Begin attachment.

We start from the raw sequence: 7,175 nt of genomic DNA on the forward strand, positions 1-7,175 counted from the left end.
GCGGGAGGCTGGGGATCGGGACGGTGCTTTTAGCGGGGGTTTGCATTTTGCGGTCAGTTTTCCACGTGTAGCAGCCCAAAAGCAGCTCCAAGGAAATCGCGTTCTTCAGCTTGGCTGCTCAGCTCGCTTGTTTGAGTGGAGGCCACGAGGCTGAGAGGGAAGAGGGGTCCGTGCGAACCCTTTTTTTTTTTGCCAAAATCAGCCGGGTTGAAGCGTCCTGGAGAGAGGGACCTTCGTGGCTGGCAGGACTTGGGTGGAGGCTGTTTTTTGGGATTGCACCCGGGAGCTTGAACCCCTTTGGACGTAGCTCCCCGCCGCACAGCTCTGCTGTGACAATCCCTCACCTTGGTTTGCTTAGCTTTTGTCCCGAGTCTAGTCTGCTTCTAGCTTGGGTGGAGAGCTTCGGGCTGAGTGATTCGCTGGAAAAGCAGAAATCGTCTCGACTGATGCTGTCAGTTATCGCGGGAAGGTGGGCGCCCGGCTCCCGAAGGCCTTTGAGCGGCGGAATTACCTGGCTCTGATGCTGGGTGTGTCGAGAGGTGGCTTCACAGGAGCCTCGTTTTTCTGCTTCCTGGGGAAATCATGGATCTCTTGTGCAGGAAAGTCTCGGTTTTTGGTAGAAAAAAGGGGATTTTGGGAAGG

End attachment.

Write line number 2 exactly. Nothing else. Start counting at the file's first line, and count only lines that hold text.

GCGGGAGGCTGGGGATCGGGACGGTGCTTTTAGCGGGGGTTTGCATTTTGCGGTCAGTTTTCCACGTGTAGCAGCCCAAAAGCAGCTCCAAGGAAATCGCGTTCTTCAGCTTGGCTGCTCAGCTCGCTTGTTTGAGTGGAGGCCACGAGGCTGAGAGGGAAGAGGGGTCCGTGCGAACCCTTTTTTTTTTTGCCAAAATCAGCCGGGTTGAAGCGTCCTGGAGAGAGGGACCTTCGTGGCTGGCAGGACTTGGGTGGAGGCTGTTTTTTGGGATTGCACCCGGGAGCTTGAACCCCTTTGGACGTAGCTCCCCGCCGCACAGCTCTGCTGTGACAATCCCTCACCTTGGTTTGCTTAGCTTTTGTCCCGAGTCTAGTCTGCTTCTAGCTTGGGTGGAGAGCTTCGGGCTGAGTGATTCGCTGGAAAAGCAGAAATCGTCTCGACTGATGCTGTCAGTTATCGCGGGAAGGTGGGCGCCCGGCTCCCGAAGGCCTTTGAGCGGCGGAATTACCTGGCTCTGATGCTGGGTGTGTCGAGAGGTGGCTTCACAGGAGCCTCGTTTTTCTGCTTCCTGGGGAAATCATGGATCTCTTGTGCAGGAAAGTCTCGGTTTTTGGTAGAAAAAAGGGGATTTTGGGAAGG